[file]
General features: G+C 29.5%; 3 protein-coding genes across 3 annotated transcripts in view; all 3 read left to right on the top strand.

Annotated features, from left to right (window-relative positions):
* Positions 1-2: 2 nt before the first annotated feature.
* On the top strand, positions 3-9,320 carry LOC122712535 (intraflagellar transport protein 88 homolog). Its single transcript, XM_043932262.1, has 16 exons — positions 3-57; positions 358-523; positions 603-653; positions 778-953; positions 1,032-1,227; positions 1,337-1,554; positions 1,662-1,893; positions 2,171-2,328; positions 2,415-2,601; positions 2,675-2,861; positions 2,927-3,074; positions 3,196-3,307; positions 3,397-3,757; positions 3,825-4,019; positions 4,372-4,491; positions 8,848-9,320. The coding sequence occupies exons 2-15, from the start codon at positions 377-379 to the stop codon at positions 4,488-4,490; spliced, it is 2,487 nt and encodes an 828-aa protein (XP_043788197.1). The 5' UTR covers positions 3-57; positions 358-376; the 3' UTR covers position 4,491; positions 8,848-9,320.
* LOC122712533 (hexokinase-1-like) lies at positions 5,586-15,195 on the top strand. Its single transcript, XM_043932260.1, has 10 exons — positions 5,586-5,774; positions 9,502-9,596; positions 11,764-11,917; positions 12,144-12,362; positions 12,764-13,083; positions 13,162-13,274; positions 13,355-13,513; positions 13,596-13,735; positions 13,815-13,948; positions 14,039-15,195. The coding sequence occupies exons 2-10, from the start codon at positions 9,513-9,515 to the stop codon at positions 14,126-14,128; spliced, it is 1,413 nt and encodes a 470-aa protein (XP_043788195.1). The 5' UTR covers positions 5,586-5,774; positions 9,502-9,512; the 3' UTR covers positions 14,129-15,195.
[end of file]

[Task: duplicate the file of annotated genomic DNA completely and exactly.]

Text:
General features: G+C 29.5%; 3 protein-coding genes across 3 annotated transcripts in view; all 3 read left to right on the top strand.

Annotated features, from left to right (window-relative positions):
* Positions 1-2: 2 nt before the first annotated feature.
* On the top strand, positions 3-9,320 carry LOC122712535 (intraflagellar transport protein 88 homolog). Its single transcript, XM_043932262.1, has 16 exons — positions 3-57; positions 358-523; positions 603-653; positions 778-953; positions 1,032-1,227; positions 1,337-1,554; positions 1,662-1,893; positions 2,171-2,328; positions 2,415-2,601; positions 2,675-2,861; positions 2,927-3,074; positions 3,196-3,307; positions 3,397-3,757; positions 3,825-4,019; positions 4,372-4,491; positions 8,848-9,320. The coding sequence occupies exons 2-15, from the start codon at positions 377-379 to the stop codon at positions 4,488-4,490; spliced, it is 2,487 nt and encodes an 828-aa protein (XP_043788197.1). The 5' UTR covers positions 3-57; positions 358-376; the 3' UTR covers position 4,491; positions 8,848-9,320.
* LOC122712533 (hexokinase-1-like) lies at positions 5,586-15,195 on the top strand. Its single transcript, XM_043932260.1, has 10 exons — positions 5,586-5,774; positions 9,502-9,596; positions 11,764-11,917; positions 12,144-12,362; positions 12,764-13,083; positions 13,162-13,274; positions 13,355-13,513; positions 13,596-13,735; positions 13,815-13,948; positions 14,039-15,195. The coding sequence occupies exons 2-10, from the start codon at positions 9,513-9,515 to the stop codon at positions 14,126-14,128; spliced, it is 1,413 nt and encodes a 470-aa protein (XP_043788195.1). The 5' UTR covers positions 5,586-5,774; positions 9,502-9,512; the 3' UTR covers positions 14,129-15,195.